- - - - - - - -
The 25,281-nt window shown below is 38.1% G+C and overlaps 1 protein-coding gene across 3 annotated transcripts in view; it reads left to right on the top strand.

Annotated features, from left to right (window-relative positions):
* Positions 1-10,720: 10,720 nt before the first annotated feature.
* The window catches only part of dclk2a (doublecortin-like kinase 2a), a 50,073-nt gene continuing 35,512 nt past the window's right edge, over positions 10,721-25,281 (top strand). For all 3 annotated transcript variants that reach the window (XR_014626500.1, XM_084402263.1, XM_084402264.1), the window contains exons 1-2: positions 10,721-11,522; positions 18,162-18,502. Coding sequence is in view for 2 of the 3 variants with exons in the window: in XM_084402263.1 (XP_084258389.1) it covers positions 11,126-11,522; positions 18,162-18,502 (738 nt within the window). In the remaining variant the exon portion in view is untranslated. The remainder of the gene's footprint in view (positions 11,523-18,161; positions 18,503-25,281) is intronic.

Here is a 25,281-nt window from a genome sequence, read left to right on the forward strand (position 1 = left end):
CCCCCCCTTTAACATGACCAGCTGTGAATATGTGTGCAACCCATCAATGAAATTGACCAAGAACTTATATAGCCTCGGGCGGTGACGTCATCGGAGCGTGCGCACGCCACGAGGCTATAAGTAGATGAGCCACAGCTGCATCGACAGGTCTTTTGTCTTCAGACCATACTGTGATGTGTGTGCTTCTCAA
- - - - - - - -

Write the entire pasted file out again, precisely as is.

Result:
The 25,281-nt window shown below is 38.1% G+C and overlaps 1 protein-coding gene across 3 annotated transcripts in view; it reads left to right on the top strand.

Annotated features, from left to right (window-relative positions):
* Positions 1-10,720: 10,720 nt before the first annotated feature.
* The window catches only part of dclk2a (doublecortin-like kinase 2a), a 50,073-nt gene continuing 35,512 nt past the window's right edge, over positions 10,721-25,281 (top strand). For all 3 annotated transcript variants that reach the window (XR_014626500.1, XM_084402263.1, XM_084402264.1), the window contains exons 1-2: positions 10,721-11,522; positions 18,162-18,502. Coding sequence is in view for 2 of the 3 variants with exons in the window: in XM_084402263.1 (XP_084258389.1) it covers positions 11,126-11,522; positions 18,162-18,502 (738 nt within the window). In the remaining variant the exon portion in view is untranslated. The remainder of the gene's footprint in view (positions 11,523-18,161; positions 18,503-25,281) is intronic.

Here is a 25,281-nt window from a genome sequence, read left to right on the forward strand (position 1 = left end):
CCCCCCCTTTAACATGACCAGCTGTGAATATGTGTGCAACCCATCAATGAAATTGACCAAGAACTTATATAGCCTCGGGCGGTGACGTCATCGGAGCGTGCGCACGCCACGAGGCTATAAGTAGATGAGCCACAGCTGCATCGACAGGTCTTTTGTCTTCAGACCATACTGTGATGTGTGTGCTTCTCAA